- ChargePoint delivered a better-than-expected earnings release. Management also expects to post fewer losses by the end of FY24.
- The company's AC charging leadership is strong but faces significant challenges in the DC fast-charging market, especially with the recent Ford-Tesla partnership.
- ChargePoint remains a "show-me" story with rapidly evolving competitive dynamics and an unattractive valuation.
- Dip buyers who bought in May likely took profit last week. CHPT remains trapped in a medium-term downtrend.
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Leading AC charging infrastructure ChargePoint Holdings, Inc.'s (NYSE:CHPT) recent earnings release could have given more optimism to buyers. The company delivered a better-than-expected Q1 scorecard while guiding toward a more robust profitability outlook by the end of the fiscal year (FY24).
As such, I noted that dip buyers likely anticipated a marked improvement in ChargePoint's performance as CHPT surged nearly 30% from its May lows toward last week's highs.
Accordingly, ChargePoint expects improvement on headwinds that held back its profitability growth. Previously, adverse supply chain dynamics and costs have led to a marked decline in its gross margin. However, the company reported an adjusted gross margin of 25% in its most recent quarter, well above last year's 17%.
In addition, management telegraphed its confidence that it expects margin accretion moving ahead, as it benefited from "reduced supply chain and logistics expenses, operational improvements, and better scale."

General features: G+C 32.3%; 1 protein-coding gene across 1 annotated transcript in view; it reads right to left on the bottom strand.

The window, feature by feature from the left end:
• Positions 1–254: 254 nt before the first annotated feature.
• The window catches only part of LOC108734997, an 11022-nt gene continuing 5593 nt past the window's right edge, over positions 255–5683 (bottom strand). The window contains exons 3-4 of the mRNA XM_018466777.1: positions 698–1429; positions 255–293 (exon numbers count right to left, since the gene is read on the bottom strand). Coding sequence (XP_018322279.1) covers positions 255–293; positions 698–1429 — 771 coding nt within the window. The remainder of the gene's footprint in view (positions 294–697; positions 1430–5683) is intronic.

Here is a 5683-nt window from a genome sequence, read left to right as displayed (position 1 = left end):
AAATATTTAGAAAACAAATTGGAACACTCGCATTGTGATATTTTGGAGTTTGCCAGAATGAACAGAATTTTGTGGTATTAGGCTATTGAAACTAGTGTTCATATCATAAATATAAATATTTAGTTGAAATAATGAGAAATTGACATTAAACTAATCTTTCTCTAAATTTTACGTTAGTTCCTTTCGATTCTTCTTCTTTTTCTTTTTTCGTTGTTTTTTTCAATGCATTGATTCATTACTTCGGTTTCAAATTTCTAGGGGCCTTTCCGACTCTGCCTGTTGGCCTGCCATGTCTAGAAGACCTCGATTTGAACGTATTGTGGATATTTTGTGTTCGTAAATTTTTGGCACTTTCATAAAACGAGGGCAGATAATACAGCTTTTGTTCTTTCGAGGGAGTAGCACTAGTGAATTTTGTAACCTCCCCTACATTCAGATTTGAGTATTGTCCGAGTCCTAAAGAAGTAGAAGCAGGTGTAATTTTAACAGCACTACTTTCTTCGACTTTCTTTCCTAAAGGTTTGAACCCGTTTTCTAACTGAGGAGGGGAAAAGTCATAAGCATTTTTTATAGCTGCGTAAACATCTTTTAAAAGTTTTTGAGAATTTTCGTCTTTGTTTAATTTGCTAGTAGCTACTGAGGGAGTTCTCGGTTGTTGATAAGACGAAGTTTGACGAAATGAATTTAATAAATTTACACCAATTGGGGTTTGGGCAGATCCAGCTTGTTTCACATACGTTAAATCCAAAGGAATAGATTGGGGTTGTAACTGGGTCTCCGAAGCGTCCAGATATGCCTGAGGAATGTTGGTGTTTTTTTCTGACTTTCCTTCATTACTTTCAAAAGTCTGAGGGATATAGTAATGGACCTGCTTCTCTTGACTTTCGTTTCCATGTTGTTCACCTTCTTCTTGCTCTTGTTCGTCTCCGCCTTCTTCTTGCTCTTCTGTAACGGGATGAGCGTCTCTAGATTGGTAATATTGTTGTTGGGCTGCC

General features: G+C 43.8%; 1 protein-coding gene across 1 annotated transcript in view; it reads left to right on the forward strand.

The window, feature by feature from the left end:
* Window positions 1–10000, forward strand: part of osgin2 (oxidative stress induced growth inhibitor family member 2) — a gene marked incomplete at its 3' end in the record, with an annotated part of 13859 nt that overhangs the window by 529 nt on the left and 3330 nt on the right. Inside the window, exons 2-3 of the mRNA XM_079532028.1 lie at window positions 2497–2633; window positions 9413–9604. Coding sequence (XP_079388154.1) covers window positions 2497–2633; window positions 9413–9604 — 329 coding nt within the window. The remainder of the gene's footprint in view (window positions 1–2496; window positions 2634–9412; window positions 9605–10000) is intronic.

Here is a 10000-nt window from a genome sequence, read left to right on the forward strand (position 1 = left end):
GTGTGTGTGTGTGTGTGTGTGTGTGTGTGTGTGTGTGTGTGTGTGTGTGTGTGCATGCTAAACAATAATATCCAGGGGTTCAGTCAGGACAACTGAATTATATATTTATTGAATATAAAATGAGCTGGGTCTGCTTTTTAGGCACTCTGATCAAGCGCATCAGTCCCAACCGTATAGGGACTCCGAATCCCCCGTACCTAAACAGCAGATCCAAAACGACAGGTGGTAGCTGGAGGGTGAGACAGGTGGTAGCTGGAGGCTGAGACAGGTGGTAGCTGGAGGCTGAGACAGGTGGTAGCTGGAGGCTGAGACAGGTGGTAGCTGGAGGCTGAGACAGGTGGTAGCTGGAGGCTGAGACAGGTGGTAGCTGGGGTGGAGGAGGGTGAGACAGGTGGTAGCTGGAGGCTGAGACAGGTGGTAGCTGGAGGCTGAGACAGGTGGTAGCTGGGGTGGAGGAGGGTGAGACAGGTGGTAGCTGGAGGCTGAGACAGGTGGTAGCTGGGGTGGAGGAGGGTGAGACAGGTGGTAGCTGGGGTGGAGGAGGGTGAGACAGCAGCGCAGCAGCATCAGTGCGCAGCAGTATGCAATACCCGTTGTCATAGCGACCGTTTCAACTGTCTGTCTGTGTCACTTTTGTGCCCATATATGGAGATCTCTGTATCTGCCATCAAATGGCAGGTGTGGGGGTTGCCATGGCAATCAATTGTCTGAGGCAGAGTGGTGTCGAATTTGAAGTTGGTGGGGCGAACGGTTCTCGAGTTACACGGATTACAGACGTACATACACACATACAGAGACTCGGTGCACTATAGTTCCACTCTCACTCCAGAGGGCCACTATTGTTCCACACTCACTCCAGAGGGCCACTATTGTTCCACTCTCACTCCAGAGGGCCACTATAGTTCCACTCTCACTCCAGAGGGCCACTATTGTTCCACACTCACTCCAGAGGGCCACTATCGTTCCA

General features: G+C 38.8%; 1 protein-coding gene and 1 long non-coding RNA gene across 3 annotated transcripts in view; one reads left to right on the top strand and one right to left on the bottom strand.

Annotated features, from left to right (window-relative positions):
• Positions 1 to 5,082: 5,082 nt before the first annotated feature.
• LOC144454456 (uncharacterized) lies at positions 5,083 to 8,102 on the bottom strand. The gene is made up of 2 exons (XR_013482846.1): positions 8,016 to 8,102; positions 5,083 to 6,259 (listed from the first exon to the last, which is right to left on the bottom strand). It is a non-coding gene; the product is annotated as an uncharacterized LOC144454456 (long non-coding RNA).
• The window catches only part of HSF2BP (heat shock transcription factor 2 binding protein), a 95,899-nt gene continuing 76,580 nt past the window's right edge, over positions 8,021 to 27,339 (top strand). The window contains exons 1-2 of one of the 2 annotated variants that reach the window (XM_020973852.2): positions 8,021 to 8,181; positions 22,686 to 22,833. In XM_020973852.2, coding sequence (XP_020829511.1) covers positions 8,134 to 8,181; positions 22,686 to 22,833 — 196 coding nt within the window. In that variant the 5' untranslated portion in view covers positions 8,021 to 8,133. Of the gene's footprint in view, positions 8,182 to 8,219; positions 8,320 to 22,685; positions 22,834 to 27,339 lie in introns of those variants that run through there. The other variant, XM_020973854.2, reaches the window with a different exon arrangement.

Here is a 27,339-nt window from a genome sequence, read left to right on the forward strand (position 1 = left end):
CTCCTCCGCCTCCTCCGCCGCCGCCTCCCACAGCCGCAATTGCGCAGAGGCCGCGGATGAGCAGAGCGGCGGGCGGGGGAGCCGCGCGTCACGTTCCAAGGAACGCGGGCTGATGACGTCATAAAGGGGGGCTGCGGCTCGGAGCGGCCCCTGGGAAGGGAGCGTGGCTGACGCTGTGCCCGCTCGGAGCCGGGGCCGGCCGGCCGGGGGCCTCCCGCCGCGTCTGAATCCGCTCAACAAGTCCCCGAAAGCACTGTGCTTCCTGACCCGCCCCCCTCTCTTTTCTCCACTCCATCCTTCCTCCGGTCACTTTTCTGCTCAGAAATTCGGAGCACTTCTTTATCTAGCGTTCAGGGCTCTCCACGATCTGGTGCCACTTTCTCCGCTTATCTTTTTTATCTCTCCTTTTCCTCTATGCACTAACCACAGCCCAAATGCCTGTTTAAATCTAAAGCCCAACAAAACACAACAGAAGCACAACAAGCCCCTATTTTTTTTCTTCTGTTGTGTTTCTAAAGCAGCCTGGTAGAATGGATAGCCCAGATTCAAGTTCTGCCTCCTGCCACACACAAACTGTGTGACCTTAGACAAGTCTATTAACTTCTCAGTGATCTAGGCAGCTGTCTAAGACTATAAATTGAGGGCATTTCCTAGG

CFO Rex Jackson stressed that ChargePoint's current dynamics aren't at a steady state, with "room for further improvement." Management is confident that the company will continue to gain operating leverage as it scales its asset-light model while maintaining "disciplined OpEx management."
Notably, management accentuated its confidence in its OpEx management by communicating that it intends to slash its FQ1 adjusted EBITDA loss of $49M by "two-thirds by the fourth quarter."
Therefore, I assessed that CHPT's recent dip buyers could point to management's constructive commentary to vindicate their pre-earnings move, anticipating that ChargePoint's asset-light EV charging business model is working.
However, the recent charging infrastructure partnership between Ford (F) and Tesla (TSLA) could have affected investors' sentiments. Keen investors should note that ChargePoint's leadership is mainly predicated on the AC market, which reportedly has a 50% market share.
However, it doesn't have a dominating position in the DC or fast-charging market. As such, Ford's decision to partner with Tesla in fast charging is significant. Accordingly, the deal will allow "Ford owners access to Tesla's Supercharger network starting in early 2024." The announcement was touted as a surprise in the EV charging industry, as it corroborated the efficacy and superiority of Tesla's supercharger network.
As such, investors must assess how it could affect the competitive dynamics of ChargePoint's early DC charging ambitions. Ford CEO Jim Farley reminded EV makers why Ford decided to partner with Tesla, as he stressed that "other automakers, like General Motors (GM), will have to decide between offering fast charging or sticking to their standard and providing less charging."
It likely implies that the current non-Tesla standard in fast charging is not good enough to accelerate EV adoption. How about ChargePoint? Does the company believe that it can manage the uncertainties of this development?
Management assured investors at its earnings conference that "the impact of the Supercharger network is already factored into ChargePoint's numbers and business model."